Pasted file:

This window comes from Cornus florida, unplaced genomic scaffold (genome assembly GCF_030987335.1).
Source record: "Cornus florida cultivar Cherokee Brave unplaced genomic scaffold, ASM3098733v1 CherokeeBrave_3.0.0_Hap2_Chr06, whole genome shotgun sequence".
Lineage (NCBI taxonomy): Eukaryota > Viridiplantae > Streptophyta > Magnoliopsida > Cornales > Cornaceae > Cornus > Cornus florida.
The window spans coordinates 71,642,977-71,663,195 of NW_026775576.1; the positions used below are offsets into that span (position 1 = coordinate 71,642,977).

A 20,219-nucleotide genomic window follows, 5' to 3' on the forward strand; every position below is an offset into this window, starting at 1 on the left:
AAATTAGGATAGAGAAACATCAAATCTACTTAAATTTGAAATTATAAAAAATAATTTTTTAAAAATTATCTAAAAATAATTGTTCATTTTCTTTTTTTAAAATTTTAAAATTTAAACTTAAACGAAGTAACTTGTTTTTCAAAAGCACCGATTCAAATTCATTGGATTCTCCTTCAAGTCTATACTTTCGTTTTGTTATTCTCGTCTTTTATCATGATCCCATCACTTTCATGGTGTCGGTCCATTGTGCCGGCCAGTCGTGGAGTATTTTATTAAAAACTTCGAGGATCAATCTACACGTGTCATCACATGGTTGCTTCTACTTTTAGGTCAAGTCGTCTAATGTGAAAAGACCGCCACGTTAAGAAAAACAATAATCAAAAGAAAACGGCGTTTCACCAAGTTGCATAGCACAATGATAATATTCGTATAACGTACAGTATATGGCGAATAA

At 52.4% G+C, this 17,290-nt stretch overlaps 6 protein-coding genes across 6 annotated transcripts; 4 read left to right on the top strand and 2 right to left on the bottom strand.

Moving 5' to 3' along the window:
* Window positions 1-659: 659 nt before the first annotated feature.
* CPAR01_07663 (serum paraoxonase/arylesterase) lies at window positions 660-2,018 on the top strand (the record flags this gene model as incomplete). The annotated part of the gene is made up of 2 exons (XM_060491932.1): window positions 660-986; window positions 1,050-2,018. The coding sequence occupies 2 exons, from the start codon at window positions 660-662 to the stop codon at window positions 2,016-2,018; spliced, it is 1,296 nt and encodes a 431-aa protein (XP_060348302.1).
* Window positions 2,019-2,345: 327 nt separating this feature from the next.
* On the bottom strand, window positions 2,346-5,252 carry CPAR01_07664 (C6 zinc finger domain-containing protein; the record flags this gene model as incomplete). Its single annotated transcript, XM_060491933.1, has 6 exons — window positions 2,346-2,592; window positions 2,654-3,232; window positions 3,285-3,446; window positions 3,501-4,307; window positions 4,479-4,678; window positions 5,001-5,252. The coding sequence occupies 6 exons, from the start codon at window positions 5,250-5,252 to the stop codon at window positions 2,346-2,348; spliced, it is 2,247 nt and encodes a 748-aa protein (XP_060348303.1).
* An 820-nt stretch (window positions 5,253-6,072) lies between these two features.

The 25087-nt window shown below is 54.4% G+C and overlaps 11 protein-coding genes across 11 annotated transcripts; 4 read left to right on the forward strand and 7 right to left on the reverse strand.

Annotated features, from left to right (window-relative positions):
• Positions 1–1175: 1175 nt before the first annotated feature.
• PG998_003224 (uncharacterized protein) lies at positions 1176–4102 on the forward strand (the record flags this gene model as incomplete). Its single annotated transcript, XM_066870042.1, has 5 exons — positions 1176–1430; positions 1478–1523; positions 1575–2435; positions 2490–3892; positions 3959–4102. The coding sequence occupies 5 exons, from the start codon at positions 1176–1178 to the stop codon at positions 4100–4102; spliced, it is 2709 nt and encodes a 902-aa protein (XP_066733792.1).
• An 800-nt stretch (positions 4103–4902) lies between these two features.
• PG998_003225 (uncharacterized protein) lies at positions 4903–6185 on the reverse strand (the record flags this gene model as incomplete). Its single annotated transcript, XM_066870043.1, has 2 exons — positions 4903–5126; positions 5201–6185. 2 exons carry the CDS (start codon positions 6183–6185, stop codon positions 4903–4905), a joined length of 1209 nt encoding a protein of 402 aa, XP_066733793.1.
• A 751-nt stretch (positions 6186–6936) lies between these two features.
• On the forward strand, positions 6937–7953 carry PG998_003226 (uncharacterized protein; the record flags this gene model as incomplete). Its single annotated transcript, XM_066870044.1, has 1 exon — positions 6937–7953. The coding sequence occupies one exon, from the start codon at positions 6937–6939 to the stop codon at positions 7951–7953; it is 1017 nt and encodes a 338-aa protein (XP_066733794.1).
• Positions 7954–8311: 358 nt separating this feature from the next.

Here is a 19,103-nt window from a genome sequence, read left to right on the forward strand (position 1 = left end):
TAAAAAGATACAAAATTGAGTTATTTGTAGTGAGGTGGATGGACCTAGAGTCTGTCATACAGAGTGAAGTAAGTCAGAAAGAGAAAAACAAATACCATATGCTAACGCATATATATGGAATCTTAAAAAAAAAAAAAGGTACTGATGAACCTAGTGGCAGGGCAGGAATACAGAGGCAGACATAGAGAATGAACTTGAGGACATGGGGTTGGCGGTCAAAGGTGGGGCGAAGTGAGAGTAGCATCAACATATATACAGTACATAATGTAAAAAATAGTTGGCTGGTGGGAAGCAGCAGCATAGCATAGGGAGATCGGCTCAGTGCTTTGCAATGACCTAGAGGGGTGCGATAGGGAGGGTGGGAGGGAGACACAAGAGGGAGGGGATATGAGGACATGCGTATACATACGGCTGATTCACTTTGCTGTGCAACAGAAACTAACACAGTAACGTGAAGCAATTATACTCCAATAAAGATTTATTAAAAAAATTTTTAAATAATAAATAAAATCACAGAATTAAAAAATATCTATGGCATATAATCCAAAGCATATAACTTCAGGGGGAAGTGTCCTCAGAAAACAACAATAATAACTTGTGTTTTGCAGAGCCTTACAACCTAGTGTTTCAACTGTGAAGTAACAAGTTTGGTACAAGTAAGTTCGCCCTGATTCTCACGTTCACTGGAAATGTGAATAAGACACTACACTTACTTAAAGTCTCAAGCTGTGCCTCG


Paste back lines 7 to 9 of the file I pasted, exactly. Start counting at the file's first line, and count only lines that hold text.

At 52.4% G+C, this 17,290-nt stretch overlaps 6 protein-coding genes across 6 annotated transcripts; 4 read left to right on the top strand and 2 right to left on the bottom strand.

Moving 5' to 3' along the window:
* Window positions 1-659: 659 nt before the first annotated feature.